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The Spokesman-Review Newspaper
Spokane, Washington  Est. May 19, 1883

Hells Angels member faces murder charge

Bill Morlin The Spokesman-Review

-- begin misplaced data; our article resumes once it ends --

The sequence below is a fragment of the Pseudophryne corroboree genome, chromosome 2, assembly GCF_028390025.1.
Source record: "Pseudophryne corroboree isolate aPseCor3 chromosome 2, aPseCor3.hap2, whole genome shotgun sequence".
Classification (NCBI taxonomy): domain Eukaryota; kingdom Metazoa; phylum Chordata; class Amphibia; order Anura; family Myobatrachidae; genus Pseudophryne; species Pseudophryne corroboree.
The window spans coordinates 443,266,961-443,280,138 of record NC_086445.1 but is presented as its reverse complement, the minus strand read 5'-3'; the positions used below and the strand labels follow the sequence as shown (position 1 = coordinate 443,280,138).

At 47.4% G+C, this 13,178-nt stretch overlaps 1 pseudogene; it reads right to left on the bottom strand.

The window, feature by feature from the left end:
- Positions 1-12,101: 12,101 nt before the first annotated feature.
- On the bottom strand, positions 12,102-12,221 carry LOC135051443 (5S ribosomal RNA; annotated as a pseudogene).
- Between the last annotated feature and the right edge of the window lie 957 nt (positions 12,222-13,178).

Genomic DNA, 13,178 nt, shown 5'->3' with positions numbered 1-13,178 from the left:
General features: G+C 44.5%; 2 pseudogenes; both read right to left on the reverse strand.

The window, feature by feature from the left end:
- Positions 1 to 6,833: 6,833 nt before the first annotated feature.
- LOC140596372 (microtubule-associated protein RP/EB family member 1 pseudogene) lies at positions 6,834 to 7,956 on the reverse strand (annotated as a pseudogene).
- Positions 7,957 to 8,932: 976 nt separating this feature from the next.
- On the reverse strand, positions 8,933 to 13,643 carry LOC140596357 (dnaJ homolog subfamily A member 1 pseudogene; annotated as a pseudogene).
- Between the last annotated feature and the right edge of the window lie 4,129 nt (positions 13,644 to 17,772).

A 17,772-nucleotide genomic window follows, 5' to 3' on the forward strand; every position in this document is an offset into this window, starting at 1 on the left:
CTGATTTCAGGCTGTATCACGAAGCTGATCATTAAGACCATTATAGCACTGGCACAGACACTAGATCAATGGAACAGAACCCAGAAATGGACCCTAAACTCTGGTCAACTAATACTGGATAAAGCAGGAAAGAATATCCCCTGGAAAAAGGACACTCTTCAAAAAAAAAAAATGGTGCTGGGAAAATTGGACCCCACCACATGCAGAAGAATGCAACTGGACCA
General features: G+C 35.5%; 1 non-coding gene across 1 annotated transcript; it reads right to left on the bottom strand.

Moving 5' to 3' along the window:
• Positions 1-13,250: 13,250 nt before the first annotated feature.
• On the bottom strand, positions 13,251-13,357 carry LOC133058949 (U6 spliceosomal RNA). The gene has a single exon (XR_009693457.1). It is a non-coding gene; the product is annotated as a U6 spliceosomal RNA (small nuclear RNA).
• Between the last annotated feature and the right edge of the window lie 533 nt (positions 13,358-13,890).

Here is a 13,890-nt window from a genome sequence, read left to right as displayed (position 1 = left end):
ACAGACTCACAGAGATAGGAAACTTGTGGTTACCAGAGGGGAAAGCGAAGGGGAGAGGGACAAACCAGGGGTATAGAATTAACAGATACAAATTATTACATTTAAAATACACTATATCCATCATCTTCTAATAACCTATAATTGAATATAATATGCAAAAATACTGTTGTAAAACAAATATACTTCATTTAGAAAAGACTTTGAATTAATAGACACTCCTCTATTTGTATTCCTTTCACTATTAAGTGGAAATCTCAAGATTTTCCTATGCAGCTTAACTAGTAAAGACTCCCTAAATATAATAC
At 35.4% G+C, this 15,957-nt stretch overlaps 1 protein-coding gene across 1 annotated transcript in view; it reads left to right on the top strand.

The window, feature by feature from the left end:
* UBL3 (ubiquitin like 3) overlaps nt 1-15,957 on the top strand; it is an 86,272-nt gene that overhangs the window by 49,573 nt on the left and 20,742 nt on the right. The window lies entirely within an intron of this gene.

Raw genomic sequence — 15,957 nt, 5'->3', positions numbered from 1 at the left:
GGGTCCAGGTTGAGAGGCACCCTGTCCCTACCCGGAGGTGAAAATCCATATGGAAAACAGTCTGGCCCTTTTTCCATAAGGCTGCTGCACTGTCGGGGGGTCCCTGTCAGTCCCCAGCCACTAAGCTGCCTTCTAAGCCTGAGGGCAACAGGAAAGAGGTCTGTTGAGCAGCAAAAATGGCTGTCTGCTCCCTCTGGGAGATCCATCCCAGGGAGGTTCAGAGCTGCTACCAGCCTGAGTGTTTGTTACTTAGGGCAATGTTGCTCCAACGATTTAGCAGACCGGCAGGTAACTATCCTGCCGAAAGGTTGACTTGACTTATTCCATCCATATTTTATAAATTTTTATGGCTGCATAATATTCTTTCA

A ranking member of the Hells Angels is in jail, facing a first-degree murder charge for allegedly shooting a Spokane Valley man last year. Ricky Warren Jenks, former sergeant-at-arms for the local Hells Angels, was arrested Wednesday evening after he was spotted by an off-duty sheriff’s lieutenant. Jenks, 24, is charged with the shooting death of Lonnie Earl Taylor. Court documents say the victim was making meth in a Spokane Valley home when he and the suspect got involved in a shootout that left spent shells all over the murder scene. Jenks has been a Hells Angel for about three years, after earlier ties with the Aryan Nations as a neo-Nazi skinhead. A warrant for his arrest was issued a week ago today after prosecutors reviewed a lengthy investigation headed by sheriff’s Detective David Madsen. Jenks is being held in lieu of a $1 million bond set Thursday by Judge Tari Eitzen. Authorities also are looking for his associate, Joseph D. Shafer, 20, who also is charged in the March 21, 2001, shooting death. “Once a year it seems like they’re trying to do something like this to us,” said Richard “Smilin’ Rick” Fabel, president of the Hells Angels chapter. “It’s kind of funny when they’re doing this just before the election,” Fabel said. The Hells Angels president said he knew very few details and wouldn’t speculate whether Jenks would argue self-defense as he faces the murder charge. Jenks and Shafer were wounded in a gun battle after they went to Taylor’s house while he was making a late-night batch of meth, court documents allege. Taylor, a 37-year-old mechanic, was found fatally shot about 5 a.m. in a house at 1125 S. Robinhood in the Sherwood Forest subdivision in the Spokane Valley. The homeowner, Layne N. Mayer, told investigators that Taylor came to the house and was making meth when the shooting occurred, court documents say. About an hour before Taylor was found dead, Jenks and Shafer had been dropped off at Valley Hospital and Medical Center, both suffering from gunshot wounds. Shafer’s 1972 Chevrolet pickup was found parked about five blocks from the residence. Bullets recovered from their bodies later were matched to a 9mm Ruger semi-automatic handgun found under Taylor’s body, court documents say. Bullets recovered from the residence and Taylor’s body were matched to two handguns found in the Spokane River near Boulder Beach, the documents say. A receipt for the purchase of one of those guns, a Kel Tec 40-caliber pistol, was found in Jenks’ wallet while he was undergoing treatment for bullet wounds, the documents say. In an ironic twist, the man who arrested Jenks on Wednesday supervises the sheriff’s Major Crimes Unit, which investigated the case. Lt. Michael Myhre spotted Jenks in a check-out lane at the Rosauers supermarket at Five Mile Shopping Center about 5:25 p.m. Myhre said he immediately used his cell phone to call for uniformed officers, while he watched the murder suspect leave the supermarket. Leaving his wife behind for safety reasons, Myhre followed the suspect, who got into a minivan driven by a woman. Myhre said he followed the van west on Francis, still waiting for back-up officers to arrive, and staying in touch on his cell phone. The van turned south on A street, then went west on Eloika before stopping outside a residence. “I didn’t want to make an arrest without back-up, but at that point he was about to enter the residence, and I had no choice,” Myhre said. “It would have been a lot more difficult to make an arrest once he entered that house,” the sheriff’s lieutenant said. So he drew his handgun and ordered Jenks to get out of the van and on his knees. Then Myhre handcuffed him. In just a few minutes, a city police officer arrived at the scene. Jenks was not armed, didn’t resist and said nothing after being advised of his rights, Myhre said. “Sometimes it’s dangerous and scary, but, you know, I was just doing my job,” Myhre said.